Samris agreed with her before turning back to his friend. “You almost sound like you resent having Jeddie with you?”
Shaking his head and taking a sip from his brandy. “Not one bit, that kid makes me laugh so much and I’ve found myself enjoying having him around. I just wish we had met under better circumstances and that if I get the chance to see him grow up, I genuinely hope that he doesn’t resent me because of the situation we were forced into.”
“I get that.” Samris agreed. “This whole situation makes me think back to when I was placed in a refugee camp on Draken Four with my family. For a long time we had no idea what was happening, where our next meal was coming from and who to trust. It was unnerving.”
T’Rani stood and made her way over to sit next to Samris. She knew how difficult it was for him to share his past experiences of the Romulan relocation. Taking his hand into hers, she assured him. “Having that experience will give you the strength to ensure these young people we are caring for know they can trust us, even if we can’t be in control of what was going to happen next.”
“Absolutely.” Tomaz agreed, raising his glass to show unity in T’Rani’s comment.
Samris showed his appreciation with a smile to her and to Tomaz as he squeezed T’Rani’s hand back. “Thanks guys.” He added. “Anyway, I was saying about my chat with Max and Tobie. They said we should try and request more items to help the children feel more settled.”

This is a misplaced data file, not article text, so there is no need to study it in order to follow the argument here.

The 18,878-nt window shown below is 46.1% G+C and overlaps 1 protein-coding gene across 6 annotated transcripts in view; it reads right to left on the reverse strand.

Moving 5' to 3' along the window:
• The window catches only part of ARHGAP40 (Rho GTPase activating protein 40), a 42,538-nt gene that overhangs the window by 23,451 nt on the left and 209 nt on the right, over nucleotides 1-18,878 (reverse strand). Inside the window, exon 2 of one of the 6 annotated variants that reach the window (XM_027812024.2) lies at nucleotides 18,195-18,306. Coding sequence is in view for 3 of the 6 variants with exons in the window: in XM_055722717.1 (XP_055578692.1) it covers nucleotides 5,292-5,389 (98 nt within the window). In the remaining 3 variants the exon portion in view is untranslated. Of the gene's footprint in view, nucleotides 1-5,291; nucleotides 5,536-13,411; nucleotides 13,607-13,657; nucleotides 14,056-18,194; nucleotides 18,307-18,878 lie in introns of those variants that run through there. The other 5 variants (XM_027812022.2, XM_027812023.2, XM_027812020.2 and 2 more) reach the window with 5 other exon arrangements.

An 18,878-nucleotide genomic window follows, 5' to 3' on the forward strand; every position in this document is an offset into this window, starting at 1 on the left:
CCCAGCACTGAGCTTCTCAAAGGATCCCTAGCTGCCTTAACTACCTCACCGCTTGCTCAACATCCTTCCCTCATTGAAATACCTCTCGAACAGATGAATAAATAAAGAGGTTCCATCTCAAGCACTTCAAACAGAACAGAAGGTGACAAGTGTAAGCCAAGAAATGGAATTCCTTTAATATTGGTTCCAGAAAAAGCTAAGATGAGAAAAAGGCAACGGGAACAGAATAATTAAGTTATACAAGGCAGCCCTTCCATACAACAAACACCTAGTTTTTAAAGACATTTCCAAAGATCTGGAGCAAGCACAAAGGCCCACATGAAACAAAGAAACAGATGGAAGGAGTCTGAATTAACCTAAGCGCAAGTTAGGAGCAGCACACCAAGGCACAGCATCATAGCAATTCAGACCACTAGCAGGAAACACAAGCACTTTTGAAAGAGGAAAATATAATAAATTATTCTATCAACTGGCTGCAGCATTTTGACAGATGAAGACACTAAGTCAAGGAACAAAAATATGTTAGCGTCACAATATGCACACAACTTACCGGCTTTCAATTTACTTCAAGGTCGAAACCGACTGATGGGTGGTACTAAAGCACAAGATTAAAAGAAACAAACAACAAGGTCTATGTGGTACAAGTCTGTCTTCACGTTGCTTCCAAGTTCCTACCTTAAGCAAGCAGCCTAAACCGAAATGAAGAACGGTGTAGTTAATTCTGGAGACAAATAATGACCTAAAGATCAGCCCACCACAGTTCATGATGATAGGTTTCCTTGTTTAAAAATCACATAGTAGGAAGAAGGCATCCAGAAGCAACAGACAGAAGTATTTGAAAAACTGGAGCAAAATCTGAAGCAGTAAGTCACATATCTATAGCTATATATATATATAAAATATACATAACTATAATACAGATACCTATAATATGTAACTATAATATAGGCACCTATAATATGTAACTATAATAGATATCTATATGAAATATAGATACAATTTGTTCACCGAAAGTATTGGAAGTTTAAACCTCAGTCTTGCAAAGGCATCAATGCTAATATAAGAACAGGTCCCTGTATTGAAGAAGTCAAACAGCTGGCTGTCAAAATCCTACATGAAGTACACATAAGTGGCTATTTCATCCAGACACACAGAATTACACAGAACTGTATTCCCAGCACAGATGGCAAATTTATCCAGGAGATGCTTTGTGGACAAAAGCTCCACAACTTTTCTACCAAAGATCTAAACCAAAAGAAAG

“How come?” Tomaz asked.
“They didn’t say why, it was just something they were encouraging everyone to do. Tobie said to think big as well, especially as the Quirennal is powerful. So I was going to say if we could use it’s particle synthesizers to create a beach resort along with a huge pool. What do you think? I used to live by the Apnex Sea on Romulus, my parents used to take me to the beach almost everyday. We did so much there, especially in the hot summer. We could make it a big event for everyone.”
Tomaz considered the idea. “It’d be nice to see everyone again. Do you think people are going to want to party?”
“Max said he wanted to get everyone together soon. Why can’t it be this?” Samris wondered.
“Unifying the crew along with the youngsters may have its benefits.” T’Rani offered.
Agreeing that the idea sounded like a decent plan, the three officers spent the rest of their evening putting ideas together. They listed what they could do and who they could get involved in helping. If anything, for now they knew bringing the crew together would build a lot of broken bridges where people had been forced away from one another to deal with the situation they were forced into on the Quirennal. And if there was something that Samris knew, he knew that when he was on Draken Four, the time his people didn’t feel like aliens on a stranger’s planet was when they got together for some big event. His parents were normally the ones organising it, so it felt right for him to suggest this.